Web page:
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Carbon exchange and water use efficiency of a growing, irrigated olive orchard

AuthorsTesti, Luca ; Orgaz Rosua, Francisco ; Villalobos, Francisco J.
KeywordsOlea europaea
Olive tree
Carbon exchange rate
Water use efficiency
Canopy conductance
Issue DateMay-2008
CitationEnvironmental and Experimental Botany 63(1-3): 168-177 (2008)
AbstractWe measured eddy covariance fluxes of CO2 and H2O over a flat irrigated olive orchard during growth, in different periods from Leaf Area Index (LAI) of 0.3–1.9; measurements of soil respiration were also collected. The daily net ecosystem exchange flux (FNEE) was practically zero at LAI around 0.4 or when the orchard intercepted 11% of the incoming daily radiation; at the end of the experiment, with LAI of 1.9 (and the fraction of intercepted daily radiation close to 0.5), FNEE was around 10 g CO2 m−2 day−1. The night-time ecosystem respiration (Reco), calculated from eddy fluxes in well-mixed night conditions, show a clear but non-linear dependence with LAI; it ranged from 0.05 to 0.15 mg CO2 m−2 s−1 (in average), being the lower limit ideally close to the heterotrophic soil respiration at the site. The gross primary production flux (FGPP) was linearly related to LAI within the LAI range of this experiment (with 11 g CO2 m−2 day−1 increments per unit of LAI) and to the fraction of intercepted radiation. The maximum rates of FGPP (0.75 mg CO2 m−2 s−1) were obtained in the summer mornings of 2002, at LAI close to 1.9. FGPP was strongly modulated by vapour pressure deficit (VPD) through the canopy conductance, even in absence of water stress. Hence, especially in the summer, the maximum rates of carbon assimilation are reached always before noon. The daily course of FGPP shows a two-phase pattern, first related to irradiance and then to canopy conductance. The water use efficiency (WUE) was, in average, 3.8, 6.3 and 7 g CO2 L−1 in 1999, 2001 and 2002, respectively, with maxima always in the early morning. Hourly WUE was strongly related to VPD (WUE = −10.25 + 22.52 × VPD−0.34). Our results suggest that drip irrigated orchards in general, and olive in particular, deserve specific carbon exchange and carbon budget studies and cannot be easily included in other biomes.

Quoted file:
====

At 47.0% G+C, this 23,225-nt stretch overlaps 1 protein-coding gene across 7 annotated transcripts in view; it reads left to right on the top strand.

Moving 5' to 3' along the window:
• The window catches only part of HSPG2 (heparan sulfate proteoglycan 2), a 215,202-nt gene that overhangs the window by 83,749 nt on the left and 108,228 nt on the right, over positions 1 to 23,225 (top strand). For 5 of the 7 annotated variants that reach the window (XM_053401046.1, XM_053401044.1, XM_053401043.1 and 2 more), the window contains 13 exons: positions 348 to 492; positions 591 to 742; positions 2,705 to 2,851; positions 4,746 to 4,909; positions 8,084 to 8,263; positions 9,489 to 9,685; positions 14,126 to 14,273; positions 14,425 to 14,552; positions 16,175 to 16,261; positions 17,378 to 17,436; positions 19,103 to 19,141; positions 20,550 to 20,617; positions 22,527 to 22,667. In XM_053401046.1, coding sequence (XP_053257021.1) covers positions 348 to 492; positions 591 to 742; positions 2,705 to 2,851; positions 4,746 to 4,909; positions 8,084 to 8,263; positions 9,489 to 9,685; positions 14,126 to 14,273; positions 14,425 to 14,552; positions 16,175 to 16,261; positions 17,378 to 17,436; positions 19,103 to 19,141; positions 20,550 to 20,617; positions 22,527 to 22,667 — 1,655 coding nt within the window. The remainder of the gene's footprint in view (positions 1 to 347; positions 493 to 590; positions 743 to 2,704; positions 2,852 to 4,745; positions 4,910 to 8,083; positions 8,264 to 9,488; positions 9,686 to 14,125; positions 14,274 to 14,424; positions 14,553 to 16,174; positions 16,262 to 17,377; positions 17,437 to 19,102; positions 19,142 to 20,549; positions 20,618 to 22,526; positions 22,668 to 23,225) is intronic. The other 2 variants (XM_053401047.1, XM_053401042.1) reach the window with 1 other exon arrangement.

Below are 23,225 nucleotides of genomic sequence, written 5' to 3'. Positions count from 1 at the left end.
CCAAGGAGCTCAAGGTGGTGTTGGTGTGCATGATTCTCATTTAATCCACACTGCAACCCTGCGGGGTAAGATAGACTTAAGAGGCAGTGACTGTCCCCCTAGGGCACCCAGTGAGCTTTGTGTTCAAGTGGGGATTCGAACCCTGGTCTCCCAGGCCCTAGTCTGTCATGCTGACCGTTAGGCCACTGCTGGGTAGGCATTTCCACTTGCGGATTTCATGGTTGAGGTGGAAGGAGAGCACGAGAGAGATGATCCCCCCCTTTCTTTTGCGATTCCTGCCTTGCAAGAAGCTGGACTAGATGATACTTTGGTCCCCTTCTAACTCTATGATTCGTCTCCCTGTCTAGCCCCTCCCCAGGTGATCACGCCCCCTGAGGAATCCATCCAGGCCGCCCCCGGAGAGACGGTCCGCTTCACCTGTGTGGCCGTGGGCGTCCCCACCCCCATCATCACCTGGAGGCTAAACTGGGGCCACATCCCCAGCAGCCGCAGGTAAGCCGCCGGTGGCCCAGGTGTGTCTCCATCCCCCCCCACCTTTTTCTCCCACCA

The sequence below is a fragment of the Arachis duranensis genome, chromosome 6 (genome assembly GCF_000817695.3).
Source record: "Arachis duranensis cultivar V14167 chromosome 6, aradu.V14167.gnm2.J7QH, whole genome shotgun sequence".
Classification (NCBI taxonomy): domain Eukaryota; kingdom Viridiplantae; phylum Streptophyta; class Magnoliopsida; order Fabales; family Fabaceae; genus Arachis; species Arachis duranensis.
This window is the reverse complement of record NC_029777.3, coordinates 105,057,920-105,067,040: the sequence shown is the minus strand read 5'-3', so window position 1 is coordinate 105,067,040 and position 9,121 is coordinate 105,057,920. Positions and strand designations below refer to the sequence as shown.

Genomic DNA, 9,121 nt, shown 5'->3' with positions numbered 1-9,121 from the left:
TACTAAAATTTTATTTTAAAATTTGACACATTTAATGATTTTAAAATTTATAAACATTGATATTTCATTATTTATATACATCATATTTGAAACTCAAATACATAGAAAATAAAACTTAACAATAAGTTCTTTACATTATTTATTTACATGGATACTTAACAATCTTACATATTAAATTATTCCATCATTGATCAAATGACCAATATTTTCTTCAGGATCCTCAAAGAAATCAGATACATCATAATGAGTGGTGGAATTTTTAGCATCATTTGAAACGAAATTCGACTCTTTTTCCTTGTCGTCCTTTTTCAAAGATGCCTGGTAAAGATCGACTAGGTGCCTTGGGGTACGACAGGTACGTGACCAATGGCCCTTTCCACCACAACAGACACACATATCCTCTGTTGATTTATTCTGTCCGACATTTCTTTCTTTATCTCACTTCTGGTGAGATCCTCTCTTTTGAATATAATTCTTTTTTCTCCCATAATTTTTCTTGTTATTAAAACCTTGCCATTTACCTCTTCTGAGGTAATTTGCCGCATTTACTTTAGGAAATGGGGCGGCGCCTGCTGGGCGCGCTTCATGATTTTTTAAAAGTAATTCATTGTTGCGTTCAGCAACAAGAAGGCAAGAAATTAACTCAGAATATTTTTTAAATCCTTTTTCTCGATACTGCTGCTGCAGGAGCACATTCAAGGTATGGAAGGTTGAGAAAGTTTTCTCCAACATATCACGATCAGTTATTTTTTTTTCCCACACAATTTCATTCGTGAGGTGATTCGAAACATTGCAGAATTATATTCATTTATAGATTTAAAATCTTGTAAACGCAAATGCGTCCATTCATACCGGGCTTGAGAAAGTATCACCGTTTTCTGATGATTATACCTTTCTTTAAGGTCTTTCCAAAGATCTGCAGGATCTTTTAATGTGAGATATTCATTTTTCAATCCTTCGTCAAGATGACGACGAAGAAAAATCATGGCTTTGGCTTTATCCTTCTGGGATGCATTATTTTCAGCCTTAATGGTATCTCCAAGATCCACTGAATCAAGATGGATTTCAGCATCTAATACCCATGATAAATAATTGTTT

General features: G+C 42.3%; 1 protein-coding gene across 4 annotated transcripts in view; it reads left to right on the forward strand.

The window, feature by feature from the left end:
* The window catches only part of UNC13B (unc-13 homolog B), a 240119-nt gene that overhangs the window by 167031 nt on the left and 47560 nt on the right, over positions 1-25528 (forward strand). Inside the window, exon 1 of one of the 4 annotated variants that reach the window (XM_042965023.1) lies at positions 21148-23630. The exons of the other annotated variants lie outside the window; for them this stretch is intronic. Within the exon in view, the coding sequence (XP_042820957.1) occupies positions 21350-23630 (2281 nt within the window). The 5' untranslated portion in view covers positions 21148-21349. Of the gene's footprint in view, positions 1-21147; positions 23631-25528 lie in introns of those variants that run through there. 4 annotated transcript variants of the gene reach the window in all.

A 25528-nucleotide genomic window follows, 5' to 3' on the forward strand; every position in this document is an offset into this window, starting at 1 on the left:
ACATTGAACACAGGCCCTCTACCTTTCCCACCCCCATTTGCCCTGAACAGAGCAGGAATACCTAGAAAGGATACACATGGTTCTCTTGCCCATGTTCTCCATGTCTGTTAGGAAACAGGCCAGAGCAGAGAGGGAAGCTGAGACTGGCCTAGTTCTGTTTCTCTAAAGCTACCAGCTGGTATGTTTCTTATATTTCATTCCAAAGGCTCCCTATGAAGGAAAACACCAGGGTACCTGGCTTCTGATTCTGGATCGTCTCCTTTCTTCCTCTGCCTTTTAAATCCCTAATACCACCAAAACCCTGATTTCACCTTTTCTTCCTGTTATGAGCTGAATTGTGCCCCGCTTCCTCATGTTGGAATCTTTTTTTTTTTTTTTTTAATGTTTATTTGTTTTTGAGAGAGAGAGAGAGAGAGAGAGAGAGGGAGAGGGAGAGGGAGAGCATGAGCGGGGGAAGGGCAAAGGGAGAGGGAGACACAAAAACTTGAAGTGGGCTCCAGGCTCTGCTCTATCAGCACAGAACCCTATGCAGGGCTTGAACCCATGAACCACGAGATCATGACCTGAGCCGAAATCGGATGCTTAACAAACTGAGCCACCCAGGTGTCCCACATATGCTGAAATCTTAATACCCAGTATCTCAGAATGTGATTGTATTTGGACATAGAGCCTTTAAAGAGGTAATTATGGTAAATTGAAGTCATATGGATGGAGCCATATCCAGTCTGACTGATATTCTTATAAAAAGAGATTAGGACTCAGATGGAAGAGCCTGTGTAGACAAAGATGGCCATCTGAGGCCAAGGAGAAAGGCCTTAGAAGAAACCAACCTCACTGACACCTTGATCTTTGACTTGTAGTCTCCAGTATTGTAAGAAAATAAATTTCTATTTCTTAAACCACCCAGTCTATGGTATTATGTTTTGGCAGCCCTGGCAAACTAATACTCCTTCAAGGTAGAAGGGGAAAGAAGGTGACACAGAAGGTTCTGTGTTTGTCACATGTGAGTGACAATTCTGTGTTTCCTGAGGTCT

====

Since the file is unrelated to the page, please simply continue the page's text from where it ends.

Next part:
Publisher version (URL)https://doi.org/10.1016/j.envexpbot.2007.11.006
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